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  • 1175–1225; Middle English temptacion < L temptātiōn- (s. of temptātiō) a testing. See tempt, -ation


  • 1. the act of tempting; enticement or allurement.
  • 2. something that tempts, entices, or allures.
  • 3. the fact or state of being tempted, esp. to evil.
  • 4. an instance of this.
  • 5. (initial capital letter) the temptation of Christ by Satan. Matt. 4.

For lessons on the topic of Temptation, follow this link.


1. lure, attraction, pull, seduction, inducement.


A temptation is an act that looks appealing to an individual. It is usually used to describe acts with negative connotations and as such, tends to lead a person to regret such actions, for various reasons: legal, social, psychological (including feeling guilt), health, economic, etc. Temptation also describes the coaxing or inducing a person into committing such an act, by manipulation or otherwise of curiosity, desire or fear of loss.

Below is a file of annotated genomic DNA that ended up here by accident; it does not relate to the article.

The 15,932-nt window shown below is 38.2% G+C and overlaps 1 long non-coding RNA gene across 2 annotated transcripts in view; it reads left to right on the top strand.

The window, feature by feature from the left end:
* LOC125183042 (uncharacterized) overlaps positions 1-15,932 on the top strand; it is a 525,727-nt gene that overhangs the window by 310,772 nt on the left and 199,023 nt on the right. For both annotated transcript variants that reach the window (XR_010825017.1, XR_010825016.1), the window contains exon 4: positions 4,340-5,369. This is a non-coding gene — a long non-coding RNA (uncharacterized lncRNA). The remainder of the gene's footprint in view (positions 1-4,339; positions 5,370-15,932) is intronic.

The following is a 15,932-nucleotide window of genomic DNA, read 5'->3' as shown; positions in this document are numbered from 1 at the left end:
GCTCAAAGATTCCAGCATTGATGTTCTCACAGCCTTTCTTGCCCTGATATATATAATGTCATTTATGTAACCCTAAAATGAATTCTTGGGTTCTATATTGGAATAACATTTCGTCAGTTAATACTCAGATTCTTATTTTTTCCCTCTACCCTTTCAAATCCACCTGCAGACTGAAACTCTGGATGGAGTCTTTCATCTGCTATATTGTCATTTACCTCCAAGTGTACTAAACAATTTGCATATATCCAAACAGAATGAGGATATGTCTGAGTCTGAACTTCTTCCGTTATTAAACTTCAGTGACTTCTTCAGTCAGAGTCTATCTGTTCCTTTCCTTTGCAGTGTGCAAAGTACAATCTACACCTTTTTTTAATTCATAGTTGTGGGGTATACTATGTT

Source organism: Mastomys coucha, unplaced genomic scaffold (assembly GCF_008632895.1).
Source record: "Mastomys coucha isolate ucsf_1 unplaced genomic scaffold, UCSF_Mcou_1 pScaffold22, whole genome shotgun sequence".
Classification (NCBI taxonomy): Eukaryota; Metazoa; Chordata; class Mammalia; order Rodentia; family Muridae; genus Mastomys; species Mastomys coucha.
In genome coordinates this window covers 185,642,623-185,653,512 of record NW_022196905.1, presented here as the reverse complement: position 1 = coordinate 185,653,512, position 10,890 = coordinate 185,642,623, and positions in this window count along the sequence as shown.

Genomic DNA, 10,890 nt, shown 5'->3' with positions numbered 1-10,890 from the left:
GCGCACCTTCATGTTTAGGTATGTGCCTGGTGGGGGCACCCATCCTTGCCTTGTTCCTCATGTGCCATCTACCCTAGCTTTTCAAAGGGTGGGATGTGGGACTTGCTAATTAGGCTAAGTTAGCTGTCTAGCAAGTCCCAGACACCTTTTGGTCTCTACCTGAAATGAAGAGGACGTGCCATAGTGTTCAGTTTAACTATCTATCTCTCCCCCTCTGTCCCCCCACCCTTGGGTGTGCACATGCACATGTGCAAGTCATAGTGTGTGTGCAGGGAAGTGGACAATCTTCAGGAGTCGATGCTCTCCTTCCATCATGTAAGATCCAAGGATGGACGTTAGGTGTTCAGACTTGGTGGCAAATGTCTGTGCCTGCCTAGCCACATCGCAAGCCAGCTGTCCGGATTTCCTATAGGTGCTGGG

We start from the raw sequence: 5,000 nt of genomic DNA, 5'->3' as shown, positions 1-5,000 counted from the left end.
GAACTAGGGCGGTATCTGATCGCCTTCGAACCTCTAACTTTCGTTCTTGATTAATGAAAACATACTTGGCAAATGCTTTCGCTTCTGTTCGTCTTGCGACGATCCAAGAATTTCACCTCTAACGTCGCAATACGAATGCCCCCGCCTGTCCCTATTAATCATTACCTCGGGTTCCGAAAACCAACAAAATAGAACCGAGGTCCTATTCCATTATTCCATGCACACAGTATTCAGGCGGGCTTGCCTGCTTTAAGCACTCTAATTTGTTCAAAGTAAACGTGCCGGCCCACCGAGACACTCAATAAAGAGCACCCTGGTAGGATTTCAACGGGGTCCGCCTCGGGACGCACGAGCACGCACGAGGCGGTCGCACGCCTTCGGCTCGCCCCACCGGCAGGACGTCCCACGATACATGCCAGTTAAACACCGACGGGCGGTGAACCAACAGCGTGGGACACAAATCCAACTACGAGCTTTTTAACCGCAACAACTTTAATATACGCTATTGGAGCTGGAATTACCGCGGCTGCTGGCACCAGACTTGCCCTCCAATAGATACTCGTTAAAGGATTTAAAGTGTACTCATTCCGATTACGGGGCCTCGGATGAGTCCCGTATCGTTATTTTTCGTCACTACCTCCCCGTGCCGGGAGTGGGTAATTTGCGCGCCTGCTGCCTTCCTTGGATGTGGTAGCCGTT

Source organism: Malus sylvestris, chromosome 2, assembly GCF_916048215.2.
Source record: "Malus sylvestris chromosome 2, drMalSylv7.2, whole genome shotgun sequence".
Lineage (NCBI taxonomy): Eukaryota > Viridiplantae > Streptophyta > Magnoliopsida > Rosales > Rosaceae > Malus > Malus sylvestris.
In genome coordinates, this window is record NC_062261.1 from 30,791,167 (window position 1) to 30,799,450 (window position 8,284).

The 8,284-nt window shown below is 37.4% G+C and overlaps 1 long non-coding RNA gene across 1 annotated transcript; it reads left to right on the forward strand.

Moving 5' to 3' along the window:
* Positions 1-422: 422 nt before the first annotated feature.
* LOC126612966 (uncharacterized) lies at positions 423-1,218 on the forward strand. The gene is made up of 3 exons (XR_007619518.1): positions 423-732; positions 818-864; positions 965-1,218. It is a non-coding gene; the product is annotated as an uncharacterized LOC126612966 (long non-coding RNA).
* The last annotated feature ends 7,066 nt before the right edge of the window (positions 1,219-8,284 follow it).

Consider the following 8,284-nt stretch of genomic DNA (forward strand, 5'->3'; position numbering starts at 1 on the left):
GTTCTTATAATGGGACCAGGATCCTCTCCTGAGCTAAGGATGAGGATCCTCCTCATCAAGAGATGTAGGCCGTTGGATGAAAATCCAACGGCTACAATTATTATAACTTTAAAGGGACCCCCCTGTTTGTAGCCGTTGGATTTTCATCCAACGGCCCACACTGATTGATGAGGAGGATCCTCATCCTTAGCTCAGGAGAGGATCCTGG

Though at present used in many non-religious connotations, the term has implications deeply rooted in Judaism and the The Old Testament, starting with the story of Adam and Eve and the original sin. Many non-Western cultures had no precise equivalent until coming into contact with Europeans; for example, Jesuit missionaries in Brazil, translating the Lord's Prayer into Old Tupi, had to use the Portuguese word tentação, since Tupi had no word expressing "temptation" in that sense.